Greatest Film Scenes
and Moments

The Indian Tomb (1959)
The Tiger of Eschnapur (1959)


Written by Tim Dirks

Title Screen
Movie Title/Year and Scene Descriptions

The Indian Tomb (1959, W. Germ/Fr./It.)

The Tiger of Eschnapur (1959, W.Germ/Fr./It.)

The Indian Tomb (1959, W. Germ./Fr./It.) (aka Das Indische Grabmal)
The Tiger of Eschnapur (1959, W.Germ/Fr./It.) (aka Der Tiger von Eschnapur)

In director Fritz Lang's Technicolored romantic adventure drama - a two-part Indian epic, composed of The Tiger of Eschnapur (1959, W.Germ./Fr./It.) (aka Der Tiger von Eschnapur) and The Indian Tomb (1959, W. Germ/Fr./It.) (aka Das Indische Grabmal) - both were edited into American-International's 92-minute Journey to the Lost City (1960) for its US release - a comic-bookish precursor to the Indiana Jones franchise:

[Note: Screenshots for the two lengthy dance sequences were derived from the original films, not the 1960 compilation. The dance scenes in the 1960 compilation were heavily edited and censored by the Hays Office.]

In both films, the star performer was Seetha (Debra Paget), a beautiful, half-white (Irish) handmaiden and sacred temple dancer - the love-object of two competing males in the mystical province of Eschnapur:

  1. Harold Berger (Paul Hubschmid), a German architect who was in the town to build schools, hospitals, a temple and a dam
  2. Maharaja Chandra (Walther Reyer), the local wicked, tyrannical, and aristocratic ruler. At the same time, the Maharaja's scheming, treacherous brother Prince Ramigani (René Deltgen) was conspiring to steal the ruler's throne.

In the story, Maharaja Chandra had hired Harold's brother-in-law Dr. Walter Rhode (Claus Holm) to build a giant tomb for Seetha, who had run off with Harold in the first film. In the second film, Chandra's dastardly plan was to bury Seetha alive in the tomb on the night of her wedding!

There were two remarkable dance sequences (shown below and in right panel) performed by Seetha - one in each film:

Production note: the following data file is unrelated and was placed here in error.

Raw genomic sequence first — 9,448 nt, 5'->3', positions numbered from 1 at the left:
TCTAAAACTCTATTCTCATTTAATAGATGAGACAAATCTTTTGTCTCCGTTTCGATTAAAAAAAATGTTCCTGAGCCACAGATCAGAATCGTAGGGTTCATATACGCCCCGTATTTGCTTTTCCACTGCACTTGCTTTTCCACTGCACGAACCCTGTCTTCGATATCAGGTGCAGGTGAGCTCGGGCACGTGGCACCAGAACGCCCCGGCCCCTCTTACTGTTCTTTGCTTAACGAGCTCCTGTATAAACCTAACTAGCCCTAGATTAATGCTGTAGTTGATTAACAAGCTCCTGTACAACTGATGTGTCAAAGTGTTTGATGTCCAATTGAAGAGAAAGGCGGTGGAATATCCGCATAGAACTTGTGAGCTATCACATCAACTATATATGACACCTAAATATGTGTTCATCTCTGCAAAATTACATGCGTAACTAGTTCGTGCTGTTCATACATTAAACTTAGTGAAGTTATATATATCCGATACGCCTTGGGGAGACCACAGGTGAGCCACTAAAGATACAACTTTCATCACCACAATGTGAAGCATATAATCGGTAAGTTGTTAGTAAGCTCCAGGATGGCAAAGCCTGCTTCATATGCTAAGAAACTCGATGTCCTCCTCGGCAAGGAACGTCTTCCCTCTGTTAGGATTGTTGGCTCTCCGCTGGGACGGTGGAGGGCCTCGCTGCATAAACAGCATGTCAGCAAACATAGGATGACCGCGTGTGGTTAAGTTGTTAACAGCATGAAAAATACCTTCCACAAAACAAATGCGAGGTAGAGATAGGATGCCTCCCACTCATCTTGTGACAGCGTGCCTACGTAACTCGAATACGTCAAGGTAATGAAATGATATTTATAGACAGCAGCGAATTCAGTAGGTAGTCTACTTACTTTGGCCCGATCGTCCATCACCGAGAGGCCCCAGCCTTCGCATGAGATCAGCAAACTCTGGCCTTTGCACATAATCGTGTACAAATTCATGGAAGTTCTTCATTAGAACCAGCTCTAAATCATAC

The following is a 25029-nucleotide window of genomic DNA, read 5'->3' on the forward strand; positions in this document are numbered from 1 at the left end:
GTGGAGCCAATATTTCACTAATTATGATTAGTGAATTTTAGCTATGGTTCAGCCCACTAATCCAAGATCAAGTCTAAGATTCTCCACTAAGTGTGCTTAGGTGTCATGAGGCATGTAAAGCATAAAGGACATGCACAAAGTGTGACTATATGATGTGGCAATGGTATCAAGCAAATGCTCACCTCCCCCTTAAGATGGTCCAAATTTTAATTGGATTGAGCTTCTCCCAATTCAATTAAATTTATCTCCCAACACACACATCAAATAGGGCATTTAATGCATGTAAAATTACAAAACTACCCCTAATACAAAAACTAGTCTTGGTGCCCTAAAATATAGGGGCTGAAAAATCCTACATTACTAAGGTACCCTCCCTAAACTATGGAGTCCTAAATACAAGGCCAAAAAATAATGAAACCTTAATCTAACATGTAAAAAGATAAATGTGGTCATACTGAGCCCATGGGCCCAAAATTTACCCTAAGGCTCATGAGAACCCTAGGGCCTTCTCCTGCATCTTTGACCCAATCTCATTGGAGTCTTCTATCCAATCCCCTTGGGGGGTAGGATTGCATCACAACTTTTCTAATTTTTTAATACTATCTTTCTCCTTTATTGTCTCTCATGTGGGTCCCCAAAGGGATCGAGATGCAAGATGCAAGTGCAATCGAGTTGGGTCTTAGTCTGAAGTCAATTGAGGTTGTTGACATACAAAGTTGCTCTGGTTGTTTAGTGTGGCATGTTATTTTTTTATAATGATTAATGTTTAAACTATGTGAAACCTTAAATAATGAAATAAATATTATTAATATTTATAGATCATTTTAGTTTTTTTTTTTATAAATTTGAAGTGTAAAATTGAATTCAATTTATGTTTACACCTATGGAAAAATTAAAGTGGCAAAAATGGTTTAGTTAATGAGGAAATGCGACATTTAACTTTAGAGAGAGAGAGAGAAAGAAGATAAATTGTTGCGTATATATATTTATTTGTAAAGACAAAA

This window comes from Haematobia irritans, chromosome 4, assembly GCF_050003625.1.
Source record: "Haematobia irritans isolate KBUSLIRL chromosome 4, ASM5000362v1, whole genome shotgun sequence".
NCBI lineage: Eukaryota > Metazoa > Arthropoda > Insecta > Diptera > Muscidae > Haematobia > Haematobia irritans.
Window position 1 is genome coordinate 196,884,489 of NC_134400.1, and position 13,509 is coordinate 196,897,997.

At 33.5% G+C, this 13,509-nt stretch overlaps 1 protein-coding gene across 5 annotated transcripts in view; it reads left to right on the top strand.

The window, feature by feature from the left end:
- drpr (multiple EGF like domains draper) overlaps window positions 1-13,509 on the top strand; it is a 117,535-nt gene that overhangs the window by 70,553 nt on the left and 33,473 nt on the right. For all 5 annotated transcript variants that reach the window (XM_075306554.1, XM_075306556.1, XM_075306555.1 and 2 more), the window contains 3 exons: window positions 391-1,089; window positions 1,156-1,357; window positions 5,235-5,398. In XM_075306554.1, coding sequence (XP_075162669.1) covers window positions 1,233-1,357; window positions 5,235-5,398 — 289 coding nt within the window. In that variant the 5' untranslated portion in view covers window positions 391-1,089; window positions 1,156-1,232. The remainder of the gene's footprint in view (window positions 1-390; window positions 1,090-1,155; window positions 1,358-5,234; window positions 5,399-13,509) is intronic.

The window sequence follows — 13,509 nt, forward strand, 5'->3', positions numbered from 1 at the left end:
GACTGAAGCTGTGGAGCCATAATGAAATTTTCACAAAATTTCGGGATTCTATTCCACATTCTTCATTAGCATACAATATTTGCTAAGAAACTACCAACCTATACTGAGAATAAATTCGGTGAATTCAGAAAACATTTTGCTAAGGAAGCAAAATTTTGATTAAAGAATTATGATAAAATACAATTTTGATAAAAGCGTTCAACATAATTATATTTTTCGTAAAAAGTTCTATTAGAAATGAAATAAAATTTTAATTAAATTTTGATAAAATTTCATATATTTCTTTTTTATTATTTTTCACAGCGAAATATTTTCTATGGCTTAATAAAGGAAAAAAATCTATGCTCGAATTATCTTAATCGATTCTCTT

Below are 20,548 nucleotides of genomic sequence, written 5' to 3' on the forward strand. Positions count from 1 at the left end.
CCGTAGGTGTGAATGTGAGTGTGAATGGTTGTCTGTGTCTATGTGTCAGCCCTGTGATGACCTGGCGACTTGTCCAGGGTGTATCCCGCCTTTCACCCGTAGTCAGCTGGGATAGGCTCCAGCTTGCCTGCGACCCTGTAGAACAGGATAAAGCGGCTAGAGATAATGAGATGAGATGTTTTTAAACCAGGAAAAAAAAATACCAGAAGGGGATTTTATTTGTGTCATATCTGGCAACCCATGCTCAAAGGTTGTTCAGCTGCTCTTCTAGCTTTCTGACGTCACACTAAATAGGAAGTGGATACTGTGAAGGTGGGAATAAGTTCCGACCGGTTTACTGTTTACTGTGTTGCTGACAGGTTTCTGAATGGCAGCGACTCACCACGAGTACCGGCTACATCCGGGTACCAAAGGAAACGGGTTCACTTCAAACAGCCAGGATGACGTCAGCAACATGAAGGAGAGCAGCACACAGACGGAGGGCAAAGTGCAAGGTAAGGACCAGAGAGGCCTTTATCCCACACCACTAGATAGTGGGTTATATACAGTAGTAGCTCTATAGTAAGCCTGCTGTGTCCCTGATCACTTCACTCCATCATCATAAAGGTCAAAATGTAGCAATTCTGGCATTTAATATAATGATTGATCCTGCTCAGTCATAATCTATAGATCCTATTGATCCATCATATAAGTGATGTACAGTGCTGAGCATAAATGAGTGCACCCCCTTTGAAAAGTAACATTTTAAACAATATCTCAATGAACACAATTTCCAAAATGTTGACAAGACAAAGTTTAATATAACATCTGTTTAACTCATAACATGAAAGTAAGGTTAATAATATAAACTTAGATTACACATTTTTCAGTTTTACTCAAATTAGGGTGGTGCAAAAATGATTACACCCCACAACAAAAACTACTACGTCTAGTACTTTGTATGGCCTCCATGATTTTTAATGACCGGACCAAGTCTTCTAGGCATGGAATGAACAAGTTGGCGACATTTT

• in the first film (see below), Seetha descended stairs, wearing a gold headdress, bangles, and a gold-colored dance costume that bared her belly. She performed a ritualistic dance in front of sacred priests and the giant stone statue of the goddess Shiva with voluminous breasts. At one point, she writhed her body in the huge outstretched right hand palm of the statue.
The Tiger of Eschnapur (1959, W.Germ/Fr./It.)
First Film Dance Sequence
  • in the second film (see right panel), Seetha performed a second time - a sexy, mesmerizing, sinuous, near-naked (stripteasing), exotic temple dance (in a three-piece, glued-on, strategically-placed, scanty jewel-encrusted white bikini) to prove her innocence before temple priests in a cave - again directly in front of Shiva - the enormous, half-naked stone temple goddess; the snake dance began when Seetha moved her hands from inside her blue robe, in front of a gigantic hooded cobra (obviously fake) - pretending them to be snake heads, with two green rings (snake eyes) on each of her hands; after discarding her robe, she attempted to provocatively charm the ropy, long phallic-shaped creature with her entrancing dance; at the conclusion of her dance, she tripped and before being bitten by the disapproving cobra, Chandra stepped in and crushed the snake

The Indian Tomb (1959, W. Germ/Fr./It.)
Second Film Dance Sequence


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